At the beginning of this year, we changed schools. And we now find ourselves looking forward to mid-term break next week of our second term at the new school. Time has given me some perspective on our experiences so far with schooling, and I thought it high time for a little school report.
By far the biggest stress of our move to Ghana has been schooling. With many, many aspects of our move, with hindsight I can see how naive we were. And our school experience has been an excellent example of this naivety.
For the first few months of our life in Ghana, we spent it settling into our semi-rural life in Konongo. During this time, our youngest, was due to start primary school in Australia. So we decided homeschooling was the best option. Despite my concerns that they would be falling behind, and the anxiety related to this, I now see we wasted so much energy and emotion; when they were, of course, fine. We are both very big believers in the importance of school for socialisation; but we thought, in our naivety that our kids would make friends with other kids on the mine site; and socialise through that. We could not have comprehended the cultural differences which existed between our kids and those on the mine site. And we all tried hard, really hard. But it very soon became apparent that the local kids saw our place as a giant toy shop; which of course, that is what it was. But, they had no interest in actually playing with our kids, which was depressing for all of us. Our children retreated into themselves and their games; and visits from the local kids fell by the wayside. And it was the nature of play that was so different as well. Our kids love playing make believe games, dressing up and running around the garden. This was totally alien to the local kids, and the only middle ground was found by jumping on the trampoline. But 15 kids all boisterously jumping on a trampoline simultaneously does not fun make.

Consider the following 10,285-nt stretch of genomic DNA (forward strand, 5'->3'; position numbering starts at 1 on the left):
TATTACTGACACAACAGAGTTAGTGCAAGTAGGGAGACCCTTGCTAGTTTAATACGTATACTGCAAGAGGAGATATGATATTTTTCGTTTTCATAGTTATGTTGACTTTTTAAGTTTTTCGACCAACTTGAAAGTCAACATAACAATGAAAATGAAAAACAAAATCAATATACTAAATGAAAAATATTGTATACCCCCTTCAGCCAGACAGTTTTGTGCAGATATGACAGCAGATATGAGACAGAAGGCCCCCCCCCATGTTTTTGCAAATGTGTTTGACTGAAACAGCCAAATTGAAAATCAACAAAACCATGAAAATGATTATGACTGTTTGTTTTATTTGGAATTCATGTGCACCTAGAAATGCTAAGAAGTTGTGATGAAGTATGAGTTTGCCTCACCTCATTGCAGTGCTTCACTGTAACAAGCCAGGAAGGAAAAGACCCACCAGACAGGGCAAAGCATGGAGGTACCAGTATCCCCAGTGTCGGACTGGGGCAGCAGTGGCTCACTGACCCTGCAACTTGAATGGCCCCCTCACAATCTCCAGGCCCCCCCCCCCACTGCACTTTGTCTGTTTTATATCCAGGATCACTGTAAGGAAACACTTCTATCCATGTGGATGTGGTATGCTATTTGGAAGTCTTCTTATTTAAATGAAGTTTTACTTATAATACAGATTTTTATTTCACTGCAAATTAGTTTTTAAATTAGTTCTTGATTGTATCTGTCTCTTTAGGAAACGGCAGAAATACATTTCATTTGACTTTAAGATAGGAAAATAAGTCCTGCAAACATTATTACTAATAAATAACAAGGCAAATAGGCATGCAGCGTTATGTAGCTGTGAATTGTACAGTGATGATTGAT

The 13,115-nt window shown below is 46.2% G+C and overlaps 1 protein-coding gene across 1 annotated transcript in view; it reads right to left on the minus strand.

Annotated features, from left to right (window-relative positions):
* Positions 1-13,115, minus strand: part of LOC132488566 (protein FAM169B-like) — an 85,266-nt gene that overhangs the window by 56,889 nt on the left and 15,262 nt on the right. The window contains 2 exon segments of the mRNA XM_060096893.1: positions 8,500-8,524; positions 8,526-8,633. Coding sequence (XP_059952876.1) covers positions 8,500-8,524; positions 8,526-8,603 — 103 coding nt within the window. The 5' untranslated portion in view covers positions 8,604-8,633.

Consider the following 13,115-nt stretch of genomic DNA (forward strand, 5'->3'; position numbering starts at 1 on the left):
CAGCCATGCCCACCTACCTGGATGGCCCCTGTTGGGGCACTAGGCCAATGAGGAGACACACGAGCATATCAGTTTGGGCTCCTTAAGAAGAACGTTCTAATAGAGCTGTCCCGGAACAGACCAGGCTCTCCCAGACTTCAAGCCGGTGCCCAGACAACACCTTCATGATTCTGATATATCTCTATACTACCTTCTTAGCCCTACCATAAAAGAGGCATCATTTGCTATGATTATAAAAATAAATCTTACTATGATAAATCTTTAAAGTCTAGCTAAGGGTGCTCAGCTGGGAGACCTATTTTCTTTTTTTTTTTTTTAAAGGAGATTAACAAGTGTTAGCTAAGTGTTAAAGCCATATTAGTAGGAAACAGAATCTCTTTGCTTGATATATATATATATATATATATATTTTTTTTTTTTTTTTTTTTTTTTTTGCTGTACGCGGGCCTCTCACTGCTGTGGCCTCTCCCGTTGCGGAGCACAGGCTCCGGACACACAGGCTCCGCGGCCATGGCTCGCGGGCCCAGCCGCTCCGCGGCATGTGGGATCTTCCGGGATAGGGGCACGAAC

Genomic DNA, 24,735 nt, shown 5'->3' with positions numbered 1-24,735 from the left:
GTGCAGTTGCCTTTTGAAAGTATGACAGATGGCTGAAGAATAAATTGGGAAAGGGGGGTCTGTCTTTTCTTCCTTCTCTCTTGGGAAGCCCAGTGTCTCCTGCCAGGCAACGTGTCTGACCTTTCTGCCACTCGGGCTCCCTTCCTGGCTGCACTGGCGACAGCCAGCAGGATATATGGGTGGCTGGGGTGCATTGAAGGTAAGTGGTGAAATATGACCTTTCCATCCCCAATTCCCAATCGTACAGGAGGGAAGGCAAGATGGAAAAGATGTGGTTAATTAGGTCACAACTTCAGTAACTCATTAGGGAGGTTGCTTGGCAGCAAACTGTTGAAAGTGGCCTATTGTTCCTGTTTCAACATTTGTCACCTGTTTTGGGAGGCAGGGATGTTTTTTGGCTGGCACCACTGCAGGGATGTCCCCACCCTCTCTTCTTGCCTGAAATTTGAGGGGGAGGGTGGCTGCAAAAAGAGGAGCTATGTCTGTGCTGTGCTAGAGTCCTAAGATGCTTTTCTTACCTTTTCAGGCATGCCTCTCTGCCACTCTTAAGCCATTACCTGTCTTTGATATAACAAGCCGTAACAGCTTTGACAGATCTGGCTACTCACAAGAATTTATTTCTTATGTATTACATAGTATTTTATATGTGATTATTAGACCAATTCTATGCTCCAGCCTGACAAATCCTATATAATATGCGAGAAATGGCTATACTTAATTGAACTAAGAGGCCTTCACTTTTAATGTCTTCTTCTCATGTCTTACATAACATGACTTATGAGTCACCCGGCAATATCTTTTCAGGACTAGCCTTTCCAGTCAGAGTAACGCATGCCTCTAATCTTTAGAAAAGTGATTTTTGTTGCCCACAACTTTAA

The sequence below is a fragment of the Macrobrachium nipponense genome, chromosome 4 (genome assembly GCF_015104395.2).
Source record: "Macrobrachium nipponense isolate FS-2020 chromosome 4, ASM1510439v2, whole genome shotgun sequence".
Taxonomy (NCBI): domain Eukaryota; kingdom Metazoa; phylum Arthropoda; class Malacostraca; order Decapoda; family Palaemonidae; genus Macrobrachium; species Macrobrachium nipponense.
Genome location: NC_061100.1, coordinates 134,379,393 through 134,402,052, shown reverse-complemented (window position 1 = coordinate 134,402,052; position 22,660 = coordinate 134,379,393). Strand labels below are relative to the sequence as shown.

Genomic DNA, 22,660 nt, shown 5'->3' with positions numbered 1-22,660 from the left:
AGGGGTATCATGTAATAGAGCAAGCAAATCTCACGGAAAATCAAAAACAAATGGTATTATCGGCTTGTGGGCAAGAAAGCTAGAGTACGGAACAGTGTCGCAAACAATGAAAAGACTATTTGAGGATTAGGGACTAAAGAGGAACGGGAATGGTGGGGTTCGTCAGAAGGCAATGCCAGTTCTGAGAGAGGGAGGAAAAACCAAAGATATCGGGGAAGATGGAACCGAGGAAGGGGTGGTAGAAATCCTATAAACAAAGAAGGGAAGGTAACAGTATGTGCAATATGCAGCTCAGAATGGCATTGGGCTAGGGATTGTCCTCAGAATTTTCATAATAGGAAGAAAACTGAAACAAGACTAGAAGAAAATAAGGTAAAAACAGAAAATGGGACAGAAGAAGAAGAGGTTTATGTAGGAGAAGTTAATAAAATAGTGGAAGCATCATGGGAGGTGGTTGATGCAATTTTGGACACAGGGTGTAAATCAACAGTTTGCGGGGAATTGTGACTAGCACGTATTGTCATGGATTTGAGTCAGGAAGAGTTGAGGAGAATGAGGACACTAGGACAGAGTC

After a few months with exceptionally little outside social contact, we decided to try school. Our first school is situated in Kumasi, but on the outskirts. An hours drive away, it was the closest option for what we hoped would be a good education. It is a private Ghanainan school, teaching the Ghanaian curriculum. Which, in many aspects is much like the British system; with the exception of Ghanaian language as compulsory. The school is very well equipped, with a swimming pool and amazing music room. The heads of school all said the right things in our interview with them, and we felt quite comfortable in our choice. Despite them wanting to hold the children back a year as their Ghanaian and French language skills were lacking, we pushed very hard for them to remain in their correct classes, and I am so pleased we did. But all the ‘right words’ in an interview cannot prepare you for the reality.